January Inflation and Stocks: Is the Bull Market Finished?

When the market is greedy, that’s when it’s the most vulnerable. However, greed is quickly flipping to fear today as the January Consumer Price Index (CPI) report from the Bureau of Labor Statistics (BLS) indicates that U.S. inflation is unexpectedly stubborn.

“Sticky” inflation has a broad range of implications, very few of which are positive for the economy and financial markets. Among the most impactful considerations is how persistent inflation will affect the mindset of the Federal Reserve and its chairman, Jerome Powell.

With the release of January’s CPI print, greedy stock-market investors may have to rethink their optimism and adjust their portfolio strategies. Thus, just one month’s inflation data could have year-long ramifications — even beyond the “sticker shock” of higher prices for a variety of essential goods.

Inflation is slowing… but not fast enough

For stock investors, the January CPI report is a good-news/ bad-news scenario. However, the bad news outweighs the good news.

Starting with the positive news first, headline inflation appears to be slowing on a month-over-month basis. Specifically, January’s CPI increased 3.1% year over year; in contrast, December’s CPI indicated a 3.4% increase.

Just to be clear, this doesn’t mean that commonly purchased products and services will be less expensive. It only means that the rate at which things are getting more expensive is slowing down. In other words, this isn’t deflation; it’s just disinflation.


That’s pretty much where the good news ends. January’s CPI rose 0.3% month over month, indicating acceleration compared to December’s 0.2% month-over-month CPI increase.

Economists had hoped for more encouraging stats than these. Specifically, they had expected January’s CPI to increase 2.9% year over year and 0.2% month over month.

It seems falling energy prices were the only thing that kept the January inflation report from being much worse than it actually was. In January, energy prices declined 4.6% year over year and 0.9% month over month.

Besides energy, the prices of practically all other essential categories increased in January. Shelter costs moved 0.6% higher month over month and 6% year over year. Unfortunately, food prices increased 0.4% month over month, while the price of car insurance rose 1.4% month over month. Meanwhile, the cost of medical care in the U.S. moved up 0.5% compared to the prior month.

For what it’s worth, the average price of a new car or truck didn’t change. However, that’s not much consolation for struggling Americans, many of whom can’t afford a new vehicle.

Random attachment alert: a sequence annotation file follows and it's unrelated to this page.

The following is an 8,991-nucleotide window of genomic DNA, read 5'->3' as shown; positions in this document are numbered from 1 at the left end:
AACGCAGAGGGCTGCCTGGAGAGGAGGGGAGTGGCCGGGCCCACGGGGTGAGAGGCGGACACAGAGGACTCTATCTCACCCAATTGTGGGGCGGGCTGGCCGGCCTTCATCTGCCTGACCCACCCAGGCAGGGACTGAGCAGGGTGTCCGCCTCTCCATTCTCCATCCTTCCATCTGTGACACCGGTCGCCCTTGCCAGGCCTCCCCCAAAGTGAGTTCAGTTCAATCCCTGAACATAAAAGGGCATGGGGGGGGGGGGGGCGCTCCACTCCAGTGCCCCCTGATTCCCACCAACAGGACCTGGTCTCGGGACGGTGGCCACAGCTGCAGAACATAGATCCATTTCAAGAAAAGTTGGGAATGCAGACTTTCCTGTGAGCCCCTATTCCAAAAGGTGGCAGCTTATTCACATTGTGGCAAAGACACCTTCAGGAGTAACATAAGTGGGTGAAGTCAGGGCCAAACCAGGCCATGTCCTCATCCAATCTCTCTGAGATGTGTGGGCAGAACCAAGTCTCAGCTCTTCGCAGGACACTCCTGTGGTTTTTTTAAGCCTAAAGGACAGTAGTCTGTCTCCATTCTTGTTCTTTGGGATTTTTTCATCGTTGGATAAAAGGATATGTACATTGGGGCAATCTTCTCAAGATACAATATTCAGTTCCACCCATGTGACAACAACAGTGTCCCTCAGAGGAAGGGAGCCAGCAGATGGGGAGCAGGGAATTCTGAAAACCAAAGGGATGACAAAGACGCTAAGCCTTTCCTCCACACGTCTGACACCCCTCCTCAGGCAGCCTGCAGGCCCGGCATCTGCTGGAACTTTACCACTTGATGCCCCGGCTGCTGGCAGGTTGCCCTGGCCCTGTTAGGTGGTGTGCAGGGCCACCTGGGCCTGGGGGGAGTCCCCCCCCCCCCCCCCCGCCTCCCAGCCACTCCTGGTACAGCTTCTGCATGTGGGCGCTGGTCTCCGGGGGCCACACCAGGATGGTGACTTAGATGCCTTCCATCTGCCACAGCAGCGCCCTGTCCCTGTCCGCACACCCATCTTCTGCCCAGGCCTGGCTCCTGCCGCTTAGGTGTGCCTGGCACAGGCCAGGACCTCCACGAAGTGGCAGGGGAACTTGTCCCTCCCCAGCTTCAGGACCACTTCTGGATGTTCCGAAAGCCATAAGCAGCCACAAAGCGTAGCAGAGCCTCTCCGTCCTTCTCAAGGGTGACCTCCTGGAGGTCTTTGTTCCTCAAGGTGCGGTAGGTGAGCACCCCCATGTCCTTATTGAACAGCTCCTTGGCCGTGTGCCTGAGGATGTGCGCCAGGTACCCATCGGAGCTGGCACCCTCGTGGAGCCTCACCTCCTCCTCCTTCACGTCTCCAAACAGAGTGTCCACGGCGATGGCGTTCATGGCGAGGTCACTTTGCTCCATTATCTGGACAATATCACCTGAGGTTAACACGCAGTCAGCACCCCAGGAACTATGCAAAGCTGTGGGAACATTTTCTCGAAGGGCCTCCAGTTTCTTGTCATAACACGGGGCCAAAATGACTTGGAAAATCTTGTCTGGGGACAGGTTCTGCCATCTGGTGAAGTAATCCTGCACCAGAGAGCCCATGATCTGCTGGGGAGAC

The market gets a reality check

While the implications for everyday Americans on Main Street run deep, there are also consequences today on Wall Street. After all, it was only a month or two ago when the majority of investors had assumed that the Federal Reserve would cut interest rates at least half a dozen times this year, starting in March.

The stock market wasn’t bothered much when the Fed chose not to reduce interest rates in January. Stock traders counted on a March rate cut, but that’s perceived as less likely now because inflation isn’t cooling quickly enough.

Suddenly, the market is reminded of Powell’s previous, not-so-subtle warnings. Not long ago, the Fed chairman signaled that an interest-rate cut at the March meeting isn’t likely and isn’t in the Federal Reserve’s base case.

Those hints from Powell weren’t enough to stop the relentless ascent of the S&P 500 (SPX) and especially the NASDAQ 100 (NDX), with a handful of mega-cap technology stocks propelling these market-cap-weighted indexes higher.

Today, investors are evidently more cautious as they consider whether the market may have gotten ahead of itself. Stocks are particularly vulnerable, as the bull market’s foundation has largely been the assumption of near-term rate cuts.

If you really want to see how the market feels about today’s CPI data, take a look at how bond traders are reacting. The 10-year U.S. Treasury bond yield is up nearly 2.5% to 4.28% as traders fear the prospect of higher-for-longer interest-rate policy.

Regan Capital Chief Investment Officer Skyler Weinand envisions the bond-yield melt-up continuing while the Fed remains hard-pressed to start cutting interest rates in March.

“Bond yields have not peaked, and we believe that a 10-year Treasury yield with a 5-handle is more likely than a 3-handle in 2024… Persistent inflation, full employment and strong growth may delay the Fed’s rate cuts,” Weinand warned.

That’s a warning for overly optimistic stock traders to carefully consider today. After weeks and months of baked-in assumptions, a reassessment — painful as it may be — is long overdue.


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